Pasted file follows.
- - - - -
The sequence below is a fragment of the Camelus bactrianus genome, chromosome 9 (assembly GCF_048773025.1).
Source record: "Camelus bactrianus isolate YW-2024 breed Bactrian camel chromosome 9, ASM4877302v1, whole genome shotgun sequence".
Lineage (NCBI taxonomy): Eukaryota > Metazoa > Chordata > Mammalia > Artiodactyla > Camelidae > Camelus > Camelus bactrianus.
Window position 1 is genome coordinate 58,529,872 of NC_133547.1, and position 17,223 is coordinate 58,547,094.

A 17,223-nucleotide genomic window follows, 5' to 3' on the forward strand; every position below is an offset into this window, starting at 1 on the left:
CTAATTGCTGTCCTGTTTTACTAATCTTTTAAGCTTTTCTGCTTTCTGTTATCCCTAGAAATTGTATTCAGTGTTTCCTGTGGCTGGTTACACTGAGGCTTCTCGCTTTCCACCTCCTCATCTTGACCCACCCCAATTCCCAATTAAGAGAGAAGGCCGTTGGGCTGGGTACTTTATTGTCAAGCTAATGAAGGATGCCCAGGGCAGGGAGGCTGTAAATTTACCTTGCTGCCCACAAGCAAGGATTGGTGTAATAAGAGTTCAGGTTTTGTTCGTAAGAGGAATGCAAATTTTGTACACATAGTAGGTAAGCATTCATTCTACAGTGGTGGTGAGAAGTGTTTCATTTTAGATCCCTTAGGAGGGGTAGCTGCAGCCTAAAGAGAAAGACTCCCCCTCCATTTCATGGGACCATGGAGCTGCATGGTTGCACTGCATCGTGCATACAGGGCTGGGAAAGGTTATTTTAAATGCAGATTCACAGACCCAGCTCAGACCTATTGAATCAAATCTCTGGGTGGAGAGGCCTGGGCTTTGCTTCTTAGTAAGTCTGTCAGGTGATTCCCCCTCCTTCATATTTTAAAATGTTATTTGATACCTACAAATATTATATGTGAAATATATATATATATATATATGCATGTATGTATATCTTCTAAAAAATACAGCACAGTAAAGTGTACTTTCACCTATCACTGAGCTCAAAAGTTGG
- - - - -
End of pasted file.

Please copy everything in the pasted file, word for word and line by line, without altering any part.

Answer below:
The sequence below is a fragment of the Camelus bactrianus genome, chromosome 9 (assembly GCF_048773025.1).
Source record: "Camelus bactrianus isolate YW-2024 breed Bactrian camel chromosome 9, ASM4877302v1, whole genome shotgun sequence".
Lineage (NCBI taxonomy): Eukaryota > Metazoa > Chordata > Mammalia > Artiodactyla > Camelidae > Camelus > Camelus bactrianus.
Window position 1 is genome coordinate 58,529,872 of NC_133547.1, and position 17,223 is coordinate 58,547,094.

A 17,223-nucleotide genomic window follows, 5' to 3' on the forward strand; every position below is an offset into this window, starting at 1 on the left:
CTAATTGCTGTCCTGTTTTACTAATCTTTTAAGCTTTTCTGCTTTCTGTTATCCCTAGAAATTGTATTCAGTGTTTCCTGTGGCTGGTTACACTGAGGCTTCTCGCTTTCCACCTCCTCATCTTGACCCACCCCAATTCCCAATTAAGAGAGAAGGCCGTTGGGCTGGGTACTTTATTGTCAAGCTAATGAAGGATGCCCAGGGCAGGGAGGCTGTAAATTTACCTTGCTGCCCACAAGCAAGGATTGGTGTAATAAGAGTTCAGGTTTTGTTCGTAAGAGGAATGCAAATTTTGTACACATAGTAGGTAAGCATTCATTCTACAGTGGTGGTGAGAAGTGTTTCATTTTAGATCCCTTAGGAGGGGTAGCTGCAGCCTAAAGAGAAAGACTCCCCCTCCATTTCATGGGACCATGGAGCTGCATGGTTGCACTGCATCGTGCATACAGGGCTGGGAAAGGTTATTTTAAATGCAGATTCACAGACCCAGCTCAGACCTATTGAATCAAATCTCTGGGTGGAGAGGCCTGGGCTTTGCTTCTTAGTAAGTCTGTCAGGTGATTCCCCCTCCTTCATATTTTAAAATGTTATTTGATACCTACAAATATTATATGTGAAATATATATATATATATATATGCATGTATGTATATCTTCTAAAAAATACAGCACAGTAAAGTGTACTTTCACCTATCACTGAGCTCAAAAGTTGG